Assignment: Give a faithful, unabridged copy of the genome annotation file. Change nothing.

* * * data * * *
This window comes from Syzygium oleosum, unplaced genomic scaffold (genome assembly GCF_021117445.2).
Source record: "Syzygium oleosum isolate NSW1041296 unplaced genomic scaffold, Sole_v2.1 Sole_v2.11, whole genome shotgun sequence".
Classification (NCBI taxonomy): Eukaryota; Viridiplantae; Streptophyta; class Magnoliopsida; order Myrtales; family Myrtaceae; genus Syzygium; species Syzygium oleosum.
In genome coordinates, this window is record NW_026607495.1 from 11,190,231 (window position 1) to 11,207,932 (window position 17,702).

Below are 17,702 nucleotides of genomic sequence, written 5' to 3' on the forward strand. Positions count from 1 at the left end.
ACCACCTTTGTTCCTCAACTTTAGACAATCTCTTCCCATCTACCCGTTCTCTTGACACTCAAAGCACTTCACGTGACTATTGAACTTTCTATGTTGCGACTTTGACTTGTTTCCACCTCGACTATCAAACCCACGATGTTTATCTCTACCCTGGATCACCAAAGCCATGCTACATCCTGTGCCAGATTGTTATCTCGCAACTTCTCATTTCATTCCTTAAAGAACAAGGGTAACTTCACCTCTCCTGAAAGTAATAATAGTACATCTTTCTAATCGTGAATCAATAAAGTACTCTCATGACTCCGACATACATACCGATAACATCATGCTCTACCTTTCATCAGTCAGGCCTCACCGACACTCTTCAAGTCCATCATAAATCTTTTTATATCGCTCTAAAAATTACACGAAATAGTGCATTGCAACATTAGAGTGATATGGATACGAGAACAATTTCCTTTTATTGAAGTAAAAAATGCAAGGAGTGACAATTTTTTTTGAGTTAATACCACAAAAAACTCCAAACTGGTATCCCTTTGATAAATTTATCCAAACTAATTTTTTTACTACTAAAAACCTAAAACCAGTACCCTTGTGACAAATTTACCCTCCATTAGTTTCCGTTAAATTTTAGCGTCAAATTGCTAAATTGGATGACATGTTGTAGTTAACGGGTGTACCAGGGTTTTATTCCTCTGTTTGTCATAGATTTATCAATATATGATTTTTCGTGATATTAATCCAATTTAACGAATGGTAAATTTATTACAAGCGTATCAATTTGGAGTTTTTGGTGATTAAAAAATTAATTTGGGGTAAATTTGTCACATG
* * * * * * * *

This window comes from Syzygium oleosum, unplaced genomic scaffold (genome assembly GCF_021117445.2).
Source record: "Syzygium oleosum isolate NSW1041296 unplaced genomic scaffold, Sole_v2.1 Sole_v2.11, whole genome shotgun sequence".
Classification (NCBI taxonomy): Eukaryota; Viridiplantae; Streptophyta; class Magnoliopsida; order Myrtales; family Myrtaceae; genus Syzygium; species Syzygium oleosum.
In genome coordinates, this window is record NW_026607495.1 from 11,190,231 (window position 1) to 11,207,932 (window position 17,702).

Below are 17,702 nucleotides of genomic sequence, written 5' to 3' on the forward strand. Positions count from 1 at the left end.
ACCACCTTTGTTCCTCAACTTTAGACAATCTCTTCCCATCTACCCGTTCTCTTGACACTCAAAGCACTTCACGTGACTATTGAACTTTCTATGTTGCGACTTTGACTTGTTTCCACCTCGACTATCAAACCCACGATGTTTATCTCTACCCTGGATCACCAAAGCCATGCTACATCCTGTGCCAGATTGTTATCTCGCAACTTCTCATTTCATTCCTTAAAGAACAAGGGTAACTTCACCTCTCCTGAAAGTAATAATAGTACATCTTTCTAATCGTGAATCAATAAAGTACTCTCATGACTCCGACATACATACCGATAACATCATGCTCTACCTTTCATCAGTCAGGCCTCACCGACACTCTTCAAGTCCATCATAAATCTTTTTATATCGCTCTAAAAATTACACGAAATAGTGCATTGCAACATTAGAGTGATATGGATACGAGAACAATTTCCTTTTATTGAAGTAAAAAATGCAAGGAGTGACAATTTTTTTTGAGTTAATACCACAAAAAACTCCAAACTGGTATCCCTTTGATAAATTTATCCAAACTAATTTTTTTACTACTAAAAACCTAAAACCAGTACCCTTGTGACAAATTTACCCTCCATTAGTTTCCGTTAAATTTTAGCGTCAAATTGCTAAATTGGATGACATGTTGTAGTTAACGGGTGTACCAGGGTTTTATTCCTCTGTTTGTCATAGATTTATCAATATATGATTTTTCGTGATATTAATCCAATTTAACGAATGGTAAATTTATTACAAGCGTATCAATTTGGAGTTTTTGGTGATTAAAAAATTAATTTGGGGTAAATTTGTCACATG